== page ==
Tuesday, January 13, 2009

What Comes In 3's?

We’ve plunged head first into a new year, and along with its fresh beginning, comes the need for a new car. The damage our jalopy sustained in the crash of 2008 was beyond repair, and we’re forced to leave the junk yard masterpiece behind the bush as we seek out a suitable replacement.

They say things always come in threes. Big 3 Automakers, Big 3 Banks, Big 3 Credit Bureaus. One could even argue “3” to be the anti-trust magic number. And now we find ourselves having to deal with all three of the Big 3s in our hot pursuit of new wheels.

As any typical car shopping American consumer knows, obtaining bank financing at preferred interest rates would be an essential first step; and being typical American consumers, we followed the necessary protocol and applied for our big purchase financing with a Big 3 Bank. What we weren’t prepared for was the rejection that promptly followed.

It didn’t take long to discover our credit denial was based upon an unpaid collection account erroneously listed on our Big 3 credit report. Further research indicated the collection account allegedly belonged to car fanatic Jay Leno and even he swore it wasn’t his.

We knew writing letters to the Big 3 Credit Bureaus wouldn't resolve our dilemma of becoming mobile any time soon, urgency aside. Before we could even consider our next step, the phone began to ring incessantly with calls from high risk finance companies eager to provide us the loan we needed at usurious interest rates. If being debilitated with an unjust credit denial wasn’t enough, the Big 3 Credit Bureaus didn’t hesitate to add insult to our injury by selling our personal and confidential information to the highest bidders in the form of trigger leads.

Most of the world understands that businesses are in business to make money and the Big 3 Credit Bureaus never pretended to be non-profits; however, they are the nation’s repositories of private, personal and highly confidential information and with this comes an assumed moral and fiduciary obligation to the vulnerable public whose information they routinely collect and maintain on file like the CIA. Yet their regulated governance is dubious at best, and like the deregulated and now collapsed financial systems that chose greed over self-regulation or even (>gasp<) the greater good, they appear to have no intention of reigning themselves in.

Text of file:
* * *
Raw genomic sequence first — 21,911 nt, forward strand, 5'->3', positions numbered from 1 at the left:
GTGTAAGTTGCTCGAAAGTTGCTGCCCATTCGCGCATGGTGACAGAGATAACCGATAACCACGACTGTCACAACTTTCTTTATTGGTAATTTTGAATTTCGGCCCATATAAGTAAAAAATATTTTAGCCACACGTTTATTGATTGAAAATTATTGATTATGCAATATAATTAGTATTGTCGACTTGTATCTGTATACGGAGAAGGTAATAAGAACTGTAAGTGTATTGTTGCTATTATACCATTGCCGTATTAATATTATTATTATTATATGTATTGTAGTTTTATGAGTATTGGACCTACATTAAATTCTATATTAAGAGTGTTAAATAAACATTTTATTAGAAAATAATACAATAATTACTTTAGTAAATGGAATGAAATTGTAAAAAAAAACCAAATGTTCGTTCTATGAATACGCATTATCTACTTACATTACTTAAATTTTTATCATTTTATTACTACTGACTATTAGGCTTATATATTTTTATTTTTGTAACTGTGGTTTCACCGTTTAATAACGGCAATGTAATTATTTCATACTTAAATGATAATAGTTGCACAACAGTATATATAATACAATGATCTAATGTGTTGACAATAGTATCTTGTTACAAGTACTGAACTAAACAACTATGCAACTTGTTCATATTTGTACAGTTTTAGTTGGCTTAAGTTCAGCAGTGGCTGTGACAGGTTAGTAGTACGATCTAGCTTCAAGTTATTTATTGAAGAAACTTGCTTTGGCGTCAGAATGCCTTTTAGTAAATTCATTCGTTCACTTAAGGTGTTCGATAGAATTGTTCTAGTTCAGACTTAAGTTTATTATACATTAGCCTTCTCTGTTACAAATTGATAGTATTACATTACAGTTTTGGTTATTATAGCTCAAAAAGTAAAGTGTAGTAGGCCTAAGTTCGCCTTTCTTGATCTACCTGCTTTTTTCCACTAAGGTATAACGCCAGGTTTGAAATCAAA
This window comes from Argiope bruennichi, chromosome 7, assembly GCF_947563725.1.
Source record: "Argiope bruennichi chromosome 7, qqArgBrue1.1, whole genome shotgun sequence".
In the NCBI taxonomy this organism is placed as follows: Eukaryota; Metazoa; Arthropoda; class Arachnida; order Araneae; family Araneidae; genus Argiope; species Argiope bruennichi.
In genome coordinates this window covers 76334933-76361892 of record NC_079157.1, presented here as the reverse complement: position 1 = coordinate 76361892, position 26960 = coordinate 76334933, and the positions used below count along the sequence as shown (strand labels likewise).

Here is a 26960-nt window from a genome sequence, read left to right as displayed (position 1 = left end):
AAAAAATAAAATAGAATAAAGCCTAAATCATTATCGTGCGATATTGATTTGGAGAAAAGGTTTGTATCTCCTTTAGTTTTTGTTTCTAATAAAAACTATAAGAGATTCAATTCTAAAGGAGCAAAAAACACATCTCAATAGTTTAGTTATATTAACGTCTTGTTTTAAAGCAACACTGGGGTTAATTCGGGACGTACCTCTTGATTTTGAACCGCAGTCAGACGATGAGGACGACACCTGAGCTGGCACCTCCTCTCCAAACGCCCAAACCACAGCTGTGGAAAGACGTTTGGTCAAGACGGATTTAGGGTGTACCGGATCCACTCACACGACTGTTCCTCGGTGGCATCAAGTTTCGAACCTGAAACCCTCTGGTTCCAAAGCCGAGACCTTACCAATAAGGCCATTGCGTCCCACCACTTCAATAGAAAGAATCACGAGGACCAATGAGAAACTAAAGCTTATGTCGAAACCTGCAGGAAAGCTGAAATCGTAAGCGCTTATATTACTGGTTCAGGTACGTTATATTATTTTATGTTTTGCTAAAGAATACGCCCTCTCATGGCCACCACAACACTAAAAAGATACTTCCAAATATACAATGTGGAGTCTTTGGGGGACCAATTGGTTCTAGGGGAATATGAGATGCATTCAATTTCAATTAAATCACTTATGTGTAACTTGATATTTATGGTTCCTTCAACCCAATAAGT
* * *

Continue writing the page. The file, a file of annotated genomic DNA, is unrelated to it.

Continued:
They’ve caught the virus that hospitalized Wall Street.

It’s easy to win the game when you make all the rules, and to hold undisputed power over the general public’s financial future one person at a time can be extremely intoxicating. When the rules conveniently change like shifting sand, the public is deliberately kept intimidated by the system’s illusionary complexities. Just as health insurance companies notoriously and oftentimes determine whether an individual lives or dies, the Big 3 Credit Bureaus hold the power to determine whether one financially thrives or financially dies in our credit-based economy.

A look in the rear view mirror swept us back to when the philosophy "Cash is King” was the rule of thumb embraced throughout nearly three-quarters of the 20th century. Three decades of Big 3 social reconditioning has made this old world practice of little benefit in today’s credit driven world and basically a foreign language to Gens Y and Z.

The Madams of the Big 3 Credit Brothels appear to have amazingly formed a red-light Credit Cartel, and like all good bordellos, top priority is naturally given to the biggest paying regular customers. We’re certain that isn’t us and can only surmise who’s paying the most for the biggest tricks. As bottom line proliferation continues to supersede fiduciary accountability, how concerned should we be over the dissemination of our confidential information for a fee?

For more ways to follow the money, see our ‘In The Rear View Mirror’ December 28, 2008 posting "Why Bernie Made Off With 2008".

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